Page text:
It is still illegal for women to take ordination in Thailand, based on a 1928 law created by Prince Chinnawon Siriwat, then the Supreme Patriarch. He based this on the fact that the Buddha allowed senior female monks (the Bhikkhuni Sangha) to give monkhood to women. But, citing the belief that the Theravada Bhikkhuni Sangha died out centuries earlier, the Prince commanded that any Thai monk who ordained a female "is said to conduct what the Buddha has not prescribed, to revoke what the Buddha has laid down, and to be an enemy of the holy Religion...". The most recent case brought to the Supreme Court of Justice is that of Samana Phothirak, a monk who has been ejected from the Thai Sangha after being convicted of breaching the monastic laws repeatedly. Phothirak then created his own sect of Buddhism and ordained about 80 bhikkhunis in 1998, leading to his imprisonment for 66 months on several successive counts of "causing schism amongst the religion".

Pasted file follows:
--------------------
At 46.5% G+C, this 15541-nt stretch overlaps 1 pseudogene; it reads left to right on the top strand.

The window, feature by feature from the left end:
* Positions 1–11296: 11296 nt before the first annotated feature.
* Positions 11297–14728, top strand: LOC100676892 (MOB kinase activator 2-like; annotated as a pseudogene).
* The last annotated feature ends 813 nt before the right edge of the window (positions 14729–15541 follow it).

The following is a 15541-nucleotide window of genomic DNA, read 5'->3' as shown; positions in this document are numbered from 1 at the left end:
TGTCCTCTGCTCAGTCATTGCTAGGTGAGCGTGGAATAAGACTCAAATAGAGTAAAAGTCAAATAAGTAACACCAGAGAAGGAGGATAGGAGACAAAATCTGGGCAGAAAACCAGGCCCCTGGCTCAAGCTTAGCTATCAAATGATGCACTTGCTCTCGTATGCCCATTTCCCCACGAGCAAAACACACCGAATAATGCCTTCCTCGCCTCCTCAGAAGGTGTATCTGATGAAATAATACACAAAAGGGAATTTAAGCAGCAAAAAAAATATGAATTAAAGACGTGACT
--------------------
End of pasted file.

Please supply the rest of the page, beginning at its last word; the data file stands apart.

Mae chees have traditionally been and still are marginalized figures in Thai society. During the 20th Century, new movements to improve the lot of mae chees emerged. But the situation is still far from being acceptable under modern standards of human rights, with other Thai women often the most vocally opposed to women wearing robes. The Thai Bhikkhuni Sangha has been revived by Venerable Dhammananda, who has not been imprisoned. But opposition from high-ranking Thai monks seems to have discouraged mae chees from joining her.
Because of the belief that the Bhikkhuni Sangha was never established in Thailand, women have traditionally been denied the chance to become ordained members of the Buddhist clergy. Instead, for several centuries Thai women have chosen to live as Mae chees, taking the eight precepts and living either in monasteries or in dedicated communities of female renunciants. Temporary mae chees (who typically do not shave their heads) are called Chee brahmin (RTGS:chi phram) (Thai: ชีพราหมณ์).